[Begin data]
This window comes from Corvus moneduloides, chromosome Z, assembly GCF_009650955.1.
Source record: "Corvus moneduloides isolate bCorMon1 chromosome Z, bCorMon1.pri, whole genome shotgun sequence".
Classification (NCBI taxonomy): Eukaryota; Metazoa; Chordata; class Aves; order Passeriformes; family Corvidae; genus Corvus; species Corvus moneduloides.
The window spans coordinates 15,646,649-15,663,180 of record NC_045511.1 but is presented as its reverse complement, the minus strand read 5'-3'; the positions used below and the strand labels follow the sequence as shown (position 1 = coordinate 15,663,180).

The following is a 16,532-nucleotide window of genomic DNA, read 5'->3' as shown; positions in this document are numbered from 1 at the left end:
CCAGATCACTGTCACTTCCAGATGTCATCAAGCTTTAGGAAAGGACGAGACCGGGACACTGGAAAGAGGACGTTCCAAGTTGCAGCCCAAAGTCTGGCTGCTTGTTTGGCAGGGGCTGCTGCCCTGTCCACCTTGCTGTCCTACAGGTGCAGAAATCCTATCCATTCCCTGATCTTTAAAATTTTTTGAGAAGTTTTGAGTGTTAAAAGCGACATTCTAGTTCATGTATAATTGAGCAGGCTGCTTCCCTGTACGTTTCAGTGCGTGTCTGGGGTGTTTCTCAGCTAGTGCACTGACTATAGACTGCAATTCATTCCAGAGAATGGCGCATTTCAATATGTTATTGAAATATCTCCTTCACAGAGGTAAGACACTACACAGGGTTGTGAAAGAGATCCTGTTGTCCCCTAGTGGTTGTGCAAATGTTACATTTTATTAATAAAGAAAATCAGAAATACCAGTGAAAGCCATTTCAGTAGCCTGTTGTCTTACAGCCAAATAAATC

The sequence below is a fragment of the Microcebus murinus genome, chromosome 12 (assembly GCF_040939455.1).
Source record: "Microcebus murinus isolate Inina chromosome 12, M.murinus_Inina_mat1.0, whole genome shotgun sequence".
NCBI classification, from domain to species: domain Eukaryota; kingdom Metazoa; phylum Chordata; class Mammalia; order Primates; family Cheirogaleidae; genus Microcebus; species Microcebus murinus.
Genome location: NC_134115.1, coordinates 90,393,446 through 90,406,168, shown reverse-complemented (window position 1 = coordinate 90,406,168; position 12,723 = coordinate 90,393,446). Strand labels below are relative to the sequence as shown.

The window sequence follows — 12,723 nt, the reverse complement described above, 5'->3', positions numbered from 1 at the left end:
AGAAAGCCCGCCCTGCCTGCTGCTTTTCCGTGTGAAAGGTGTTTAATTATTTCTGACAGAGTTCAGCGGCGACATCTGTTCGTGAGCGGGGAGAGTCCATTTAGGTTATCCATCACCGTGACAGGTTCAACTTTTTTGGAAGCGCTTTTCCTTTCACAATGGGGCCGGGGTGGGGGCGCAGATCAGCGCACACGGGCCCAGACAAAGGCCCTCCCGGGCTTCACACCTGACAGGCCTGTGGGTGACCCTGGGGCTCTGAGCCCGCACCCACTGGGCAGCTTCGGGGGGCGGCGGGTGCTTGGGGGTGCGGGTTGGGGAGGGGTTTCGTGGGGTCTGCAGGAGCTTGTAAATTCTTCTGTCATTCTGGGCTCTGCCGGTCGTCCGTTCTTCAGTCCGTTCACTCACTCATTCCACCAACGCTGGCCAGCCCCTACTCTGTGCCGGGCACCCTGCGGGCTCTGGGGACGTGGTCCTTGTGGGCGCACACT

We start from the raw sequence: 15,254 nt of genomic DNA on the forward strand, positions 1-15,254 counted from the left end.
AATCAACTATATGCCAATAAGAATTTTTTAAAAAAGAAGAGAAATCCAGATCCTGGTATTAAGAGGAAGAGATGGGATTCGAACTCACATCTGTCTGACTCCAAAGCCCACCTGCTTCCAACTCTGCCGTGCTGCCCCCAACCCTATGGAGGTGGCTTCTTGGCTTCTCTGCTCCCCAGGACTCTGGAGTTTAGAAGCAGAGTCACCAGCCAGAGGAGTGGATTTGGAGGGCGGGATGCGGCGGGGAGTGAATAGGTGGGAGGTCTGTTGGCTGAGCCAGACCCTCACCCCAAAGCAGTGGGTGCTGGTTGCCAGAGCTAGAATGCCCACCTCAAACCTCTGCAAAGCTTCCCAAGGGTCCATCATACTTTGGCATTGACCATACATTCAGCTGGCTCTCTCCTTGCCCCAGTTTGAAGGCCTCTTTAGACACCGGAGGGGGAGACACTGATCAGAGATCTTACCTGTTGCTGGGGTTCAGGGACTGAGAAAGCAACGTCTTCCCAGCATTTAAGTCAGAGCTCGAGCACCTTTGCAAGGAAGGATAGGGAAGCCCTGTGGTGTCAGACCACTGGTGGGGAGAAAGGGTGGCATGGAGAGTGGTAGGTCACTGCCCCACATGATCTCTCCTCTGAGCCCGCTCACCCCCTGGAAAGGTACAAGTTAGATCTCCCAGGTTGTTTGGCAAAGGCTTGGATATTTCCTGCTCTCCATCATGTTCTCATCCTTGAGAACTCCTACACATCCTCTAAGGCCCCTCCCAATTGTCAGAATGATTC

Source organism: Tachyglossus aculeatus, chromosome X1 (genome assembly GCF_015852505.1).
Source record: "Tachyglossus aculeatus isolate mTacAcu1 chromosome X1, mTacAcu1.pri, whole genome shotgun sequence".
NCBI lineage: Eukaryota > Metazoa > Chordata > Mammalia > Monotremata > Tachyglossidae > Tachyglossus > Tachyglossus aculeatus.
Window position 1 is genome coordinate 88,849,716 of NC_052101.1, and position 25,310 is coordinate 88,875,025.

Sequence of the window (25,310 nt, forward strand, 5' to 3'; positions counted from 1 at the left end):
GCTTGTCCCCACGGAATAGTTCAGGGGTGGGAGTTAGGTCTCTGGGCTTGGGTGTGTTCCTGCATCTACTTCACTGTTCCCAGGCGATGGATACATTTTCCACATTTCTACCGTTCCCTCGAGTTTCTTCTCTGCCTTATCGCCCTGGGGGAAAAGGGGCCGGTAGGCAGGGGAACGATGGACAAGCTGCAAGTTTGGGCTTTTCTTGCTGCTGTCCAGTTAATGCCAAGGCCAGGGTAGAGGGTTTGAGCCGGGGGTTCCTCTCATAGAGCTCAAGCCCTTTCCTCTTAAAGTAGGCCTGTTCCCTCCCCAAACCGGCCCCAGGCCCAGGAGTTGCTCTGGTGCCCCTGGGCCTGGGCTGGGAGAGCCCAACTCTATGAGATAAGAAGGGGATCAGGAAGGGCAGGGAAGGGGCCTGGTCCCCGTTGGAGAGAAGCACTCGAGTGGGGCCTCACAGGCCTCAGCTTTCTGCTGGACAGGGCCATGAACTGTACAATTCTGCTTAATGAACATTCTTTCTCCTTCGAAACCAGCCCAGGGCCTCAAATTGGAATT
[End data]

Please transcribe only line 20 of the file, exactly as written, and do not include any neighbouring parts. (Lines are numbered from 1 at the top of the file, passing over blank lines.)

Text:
GCTTGTCCCCACGGAATAGTTCAGGGGTGGGAGTTAGGTCTCTGGGCTTGGGTGTGTTCCTGCATCTACTTCACTGTTCCCAGGCGATGGATACATTTTCCACATTTCTACCGTTCCCTCGAGTTTCTTCTCTGCCTTATCGCCCTGGGGGAAAAGGGGCCGGTAGGCAGGGGAACGATGGACAAGCTGCAAGTTTGGGCTTTTCTTGCTGCTGTCCAGTTAATGCCAAGGCCAGGGTAGAGGGTTTGAGCCGGGGGTTCCTCTCATAGAGCTCAAGCCCTTTCCTCTTAAAGTAGGCCTGTTCCCTCCCCAAACCGGCCCCAGGCCCAGGAGTTGCTCTGGTGCCCCTGGGCCTGGGCTGGGAGAGCCCAACTCTATGAGATAAGAAGGGGATCAGGAAGGGCAGGGAAGGGGCCTGGTCCCCGTTGGAGAGAAGCACTCGAGTGGGGCCTCACAGGCCTCAGCTTTCTGCTGGACAGGGCCATGAACTGTACAATTCTGCTTAATGAACATTCTTTCTCCTTCGAAACCAGCCCAGGGCCTCAAATTGGAATT